Major NorCal storm Wed; potentially high impact storm/flood pattern to continue for 10+ days

Wet antecedent conditions set stage for future flood risk

There’s so much going on at the moment this section is going to be shorter than recent events would usually justify, but here goes.

A strong storm on New Year’s eve brought very heavy 24-hr precipitation accumulations to a relatively narrow but highly populated swath of NorCal, from around San Francisco in the central Bay Area eastward to the Central Sierra foothills. Here, some locations actually came close to (or even exceeded) all-time 24 hour precipitation records. This was pretty unexpected–while heavy rain was predicted, the combination of modest stalling of the initial atmospheric river, and then later unusually strong frontogenesis in combination with the unexpectedly slow movement of a surface low directly onto the San Mateo County coast produce a much longer and more intense precipitation event across these areas than had been in the forecast. (This also produced stronger-than-expected winds as the low departed the southern Sacramento Valley, producing substantial damage.) These factors resulted in widespread urban/small stream flooding in these areas–quite significant, in some locations–as well as unanticipated major flooding on the Cosumnes River in/near southern Sacramento County. The Cosumnes flooding has apparently resulted from multiple (as many as 5!) separate levee breaches, and the subsequent inundation has closed Highway 99, caused significant property damage, and unfortunately cost at least one life.

(As an aside: this is just speculation on my part for now, but I suspect the very heavy rainfall in the Sierra foothills that form the Cosumnes watershed may have been further amplified by the aftereffects of the massive Caldor Fire from 2021. It’s well known at this point that runoff can be greatly amplified following large/intense fires in steep terrain. It will be important to understand whether a portion of the unexpectedly severe flooding on the Cosumnes can be attributed to changes in the post-fire hydrologic regime).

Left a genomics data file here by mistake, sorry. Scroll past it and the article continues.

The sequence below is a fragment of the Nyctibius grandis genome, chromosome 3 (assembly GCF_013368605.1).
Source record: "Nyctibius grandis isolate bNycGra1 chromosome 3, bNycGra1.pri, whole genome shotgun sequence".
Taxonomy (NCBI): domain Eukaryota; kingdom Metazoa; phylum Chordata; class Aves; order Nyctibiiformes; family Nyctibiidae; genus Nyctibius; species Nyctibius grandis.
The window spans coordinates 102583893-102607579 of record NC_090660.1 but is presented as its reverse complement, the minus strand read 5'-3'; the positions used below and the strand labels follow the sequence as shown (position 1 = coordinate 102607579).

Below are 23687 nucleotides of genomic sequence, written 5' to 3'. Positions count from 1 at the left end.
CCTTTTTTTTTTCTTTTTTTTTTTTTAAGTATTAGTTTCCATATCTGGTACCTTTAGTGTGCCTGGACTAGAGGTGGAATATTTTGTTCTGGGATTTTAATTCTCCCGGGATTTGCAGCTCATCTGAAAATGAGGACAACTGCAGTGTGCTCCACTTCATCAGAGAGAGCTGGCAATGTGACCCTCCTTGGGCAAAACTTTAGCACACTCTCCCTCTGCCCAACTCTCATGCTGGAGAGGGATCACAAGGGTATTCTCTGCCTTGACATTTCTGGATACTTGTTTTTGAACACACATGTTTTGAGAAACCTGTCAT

Although these unexpectedly severe impacts affected a relatively modest swath of California–much of NorCal experienced a relatively run-of-the mill storm–I would say this represents one of the most conspicuous recent “forecast busts” that I can remember. It was caused by a fairly unique confluence of events that I don’t think will be repeated anytime soon. Nonetheless, this event set the hydrologic stage for what is to come: soils are now saturated, rivers are generally running high, and further heavy precipitation will result in rapid (nearly instantaneous runoff)–increasing the risk of widespread flooding later this week and beyond.

Strong, high impact storm across Northern California Wed-Thu